09 Mar 2021 15:31 IST

Conversational commerce: Making shopping personal again

Digital retail, offering engaging deep connection with the consumer, will be the future of shopping

Growing up, one of my fondest memories was going to the local market with my dad in a small town in North-East India where we lived. We would spend time walking through an intricate maze of small shops and street vendors, stopping at various spots where everyone knew of my father, discovering what was in stock. He would examine things from all angles, quizzing sellers on their quality and where they came from. And we always walked back happy and satisfied.

A decade later, as a college student in the city of Coimbatore, my friends and I would travel to Tirupur and spend few hours every two or three months in ‘Khadarpet,’ an euphemism for the row of small shops with the latest export-surplus clothes at great prices. We would spend hours rummaging through piles of t-Shirts, trying on and getting advice from each other about what looked good and what was in-trend. We would then combine everything we had bought to negotiate a big discount.

Social, interactive, conversational

Shopping is so much more than what you buy. It's a treasure hunt to discover something new, a personalised recommendation from someone you trust. It's a negotiation to get that great deal and the time spent catching up with friends and family.

Over the last two decades, shopping, like everything else, has moved online. It's convenient — at the click of a button, it’s delivered to your doorstep. It has great prices. But it's also static and impersonal. You sit alone in front of a computer or a mobile phone scrolling through hundreds of choices identified by an algorithm, delivered by a machine. And when you have a query, you interact with another machine or a bot — rarely an actual human being.

What baffles me about this is when you speak to a successful salesperson, they will always tell you that the secret to closing a sale is the conversation. People want to buy from other people. So why do we forget the most critical ingredient when we shop online? This impersonal, faceless experience is leaving many of us less satisfied. And for the one billion consumers who are new to the internet in emerging markets, shopping online can be overwhelming. They are doubtful whether they will get what they can see and whether they can trust the seller. What if they lose the money?

The pertinent question one needs to ask is:

  • Can we create a genuine, authentic, and human conversation at scale?
  • Can we create online marketplaces that are convenient, abundant, and social?

 

 

The answer is yes. Companies in emerging markets around the world, in China, India, and South-East Asia, are doing just this, using a model called conversational commerce. Chris Messina, the brain behind the hashtag, coined the term describing it as "utilisation of AI chatbots, Robotic Process Automation (RPA) messaging or other personalised push notifications to interact with people, brands or services."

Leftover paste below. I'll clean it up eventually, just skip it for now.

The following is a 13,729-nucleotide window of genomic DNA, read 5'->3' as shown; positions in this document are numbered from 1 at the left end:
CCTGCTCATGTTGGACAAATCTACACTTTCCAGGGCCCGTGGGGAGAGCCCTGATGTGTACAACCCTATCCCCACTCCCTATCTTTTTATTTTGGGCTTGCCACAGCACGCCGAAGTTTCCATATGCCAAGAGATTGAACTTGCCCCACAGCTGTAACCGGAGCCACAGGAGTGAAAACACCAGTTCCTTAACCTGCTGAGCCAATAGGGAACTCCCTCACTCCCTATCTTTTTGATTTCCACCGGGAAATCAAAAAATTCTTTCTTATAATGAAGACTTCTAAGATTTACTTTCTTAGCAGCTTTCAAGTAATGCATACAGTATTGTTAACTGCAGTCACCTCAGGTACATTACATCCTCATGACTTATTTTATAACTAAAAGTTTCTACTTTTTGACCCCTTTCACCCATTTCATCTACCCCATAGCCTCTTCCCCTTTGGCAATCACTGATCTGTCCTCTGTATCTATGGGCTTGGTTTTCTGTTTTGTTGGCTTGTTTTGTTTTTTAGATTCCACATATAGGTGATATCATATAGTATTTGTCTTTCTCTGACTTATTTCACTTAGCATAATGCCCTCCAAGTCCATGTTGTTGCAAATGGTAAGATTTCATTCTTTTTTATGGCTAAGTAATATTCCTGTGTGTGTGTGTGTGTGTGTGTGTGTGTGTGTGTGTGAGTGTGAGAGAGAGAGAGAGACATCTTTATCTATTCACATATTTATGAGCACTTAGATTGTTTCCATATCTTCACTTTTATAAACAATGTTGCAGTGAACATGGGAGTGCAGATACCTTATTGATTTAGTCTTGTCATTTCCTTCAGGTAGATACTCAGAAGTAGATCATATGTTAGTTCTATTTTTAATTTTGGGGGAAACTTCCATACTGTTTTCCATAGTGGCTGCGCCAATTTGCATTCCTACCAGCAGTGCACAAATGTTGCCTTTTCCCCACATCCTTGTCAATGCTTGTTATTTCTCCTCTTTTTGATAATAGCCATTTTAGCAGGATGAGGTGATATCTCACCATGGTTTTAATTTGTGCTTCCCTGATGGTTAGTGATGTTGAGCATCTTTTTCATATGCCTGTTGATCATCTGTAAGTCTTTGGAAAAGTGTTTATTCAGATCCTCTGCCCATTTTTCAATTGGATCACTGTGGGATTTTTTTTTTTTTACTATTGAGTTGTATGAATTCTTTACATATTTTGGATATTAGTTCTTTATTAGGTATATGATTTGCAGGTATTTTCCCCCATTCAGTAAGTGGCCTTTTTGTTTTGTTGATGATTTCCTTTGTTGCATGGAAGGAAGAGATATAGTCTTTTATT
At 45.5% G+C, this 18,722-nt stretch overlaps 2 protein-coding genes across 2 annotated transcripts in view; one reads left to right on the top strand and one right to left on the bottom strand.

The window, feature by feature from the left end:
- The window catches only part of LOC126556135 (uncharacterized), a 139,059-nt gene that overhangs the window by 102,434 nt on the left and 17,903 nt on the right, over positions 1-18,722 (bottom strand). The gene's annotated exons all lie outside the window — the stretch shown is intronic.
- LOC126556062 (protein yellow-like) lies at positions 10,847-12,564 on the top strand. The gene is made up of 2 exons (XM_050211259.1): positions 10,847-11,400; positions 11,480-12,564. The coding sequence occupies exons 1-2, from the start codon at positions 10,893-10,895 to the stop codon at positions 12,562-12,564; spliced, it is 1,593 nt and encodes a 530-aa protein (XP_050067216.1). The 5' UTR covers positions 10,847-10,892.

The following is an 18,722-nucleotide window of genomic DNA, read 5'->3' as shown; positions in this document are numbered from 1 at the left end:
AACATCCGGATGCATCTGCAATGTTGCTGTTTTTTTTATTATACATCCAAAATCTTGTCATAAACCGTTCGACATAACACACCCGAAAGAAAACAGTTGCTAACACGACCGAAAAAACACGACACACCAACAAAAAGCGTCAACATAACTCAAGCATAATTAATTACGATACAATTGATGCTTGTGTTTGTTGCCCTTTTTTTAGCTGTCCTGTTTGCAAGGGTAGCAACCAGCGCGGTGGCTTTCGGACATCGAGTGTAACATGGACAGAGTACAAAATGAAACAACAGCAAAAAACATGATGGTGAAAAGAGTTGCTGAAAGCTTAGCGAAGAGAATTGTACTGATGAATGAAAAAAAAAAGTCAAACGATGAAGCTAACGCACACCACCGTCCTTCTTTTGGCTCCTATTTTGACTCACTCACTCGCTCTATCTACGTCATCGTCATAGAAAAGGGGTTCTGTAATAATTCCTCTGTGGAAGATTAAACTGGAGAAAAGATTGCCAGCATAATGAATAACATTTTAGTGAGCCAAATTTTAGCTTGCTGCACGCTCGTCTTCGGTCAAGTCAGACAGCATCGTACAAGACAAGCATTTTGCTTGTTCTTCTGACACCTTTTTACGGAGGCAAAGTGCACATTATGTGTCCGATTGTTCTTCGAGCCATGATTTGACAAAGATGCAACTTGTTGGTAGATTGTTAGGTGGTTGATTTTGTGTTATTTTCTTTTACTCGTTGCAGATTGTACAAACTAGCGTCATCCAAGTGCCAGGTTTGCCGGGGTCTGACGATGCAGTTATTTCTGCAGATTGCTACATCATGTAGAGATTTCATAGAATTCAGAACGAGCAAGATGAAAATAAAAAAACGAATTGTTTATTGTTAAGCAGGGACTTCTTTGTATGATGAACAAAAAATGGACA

Success of conversational commerce

According to a recent eMarketer study, consumers have started using voice assistants to connect with their smartphones or other gadgets over the last year which is attributed to increased stay-at-home behaviour.

An Indian reselling app Meesho is a classic example of building a trusted and authentic relationship with a sellers online. On Meesho, you can shop over and over again, but instead of interacting with a stranger or a bot, you interact with the same person: a representative of Meesho, a real human being with whom you can interact on social media. Over time, she knows your likes, your dislikes, what you buy, and when you buy it. And so many more. It truly is a hybrid model, combining the convenience and scale of a large company with the trusted personal relationship that you would expect from the shop around the corner.

Another example is LazLive in Thailand. On LazLive, you can watch real sellers describing products to you via a live video stream. They have also developed a platform where actual sellers — real people can share information about clothes, bags, and gadgets — describing products to you and showing you from the outside and inside. You can ask them questions, get instant responses, and be much more comfortable with what you buy before you buy it. Over time, you can watch more videos from the same seller and they start to feel more like a friend than a faceless machine. They also help you understand what you're going to buy, stay abreast of the latest trends, and often discover things that you didn't even know existed.

What's important to note is that these are not stray experiments. In markets such as China, India, and South-East Asia, over 500 million consumers engage in conversational commerce, and these models are growing much faster than the traditional, more static e-commerce platforms. Conversational commerce emerged to solve the needs of first-time online shoppers and is equally compelling for more experienced shoppers. Studies show that consumers who engage in conversational commerce spend 40 per cent more with higher satisfaction and lower returns.

In the not-so-distant future, conversational commerce will become the norm, revolutionising shopping around the world, and traditional e-commerce platforms such as Flipkart and Amazon will need to adapt or risk becoming irrelevant.

For brands, this is a crucial next step and an unprecedented opportunity, moving on from mass marketing in the 20th century and analytics-based hyper-personalisation in the last two decades, to build a truly authentic and deep personal connection with their consumers. And for shoppers, it brings back the magic, making online shopping finally feel human again.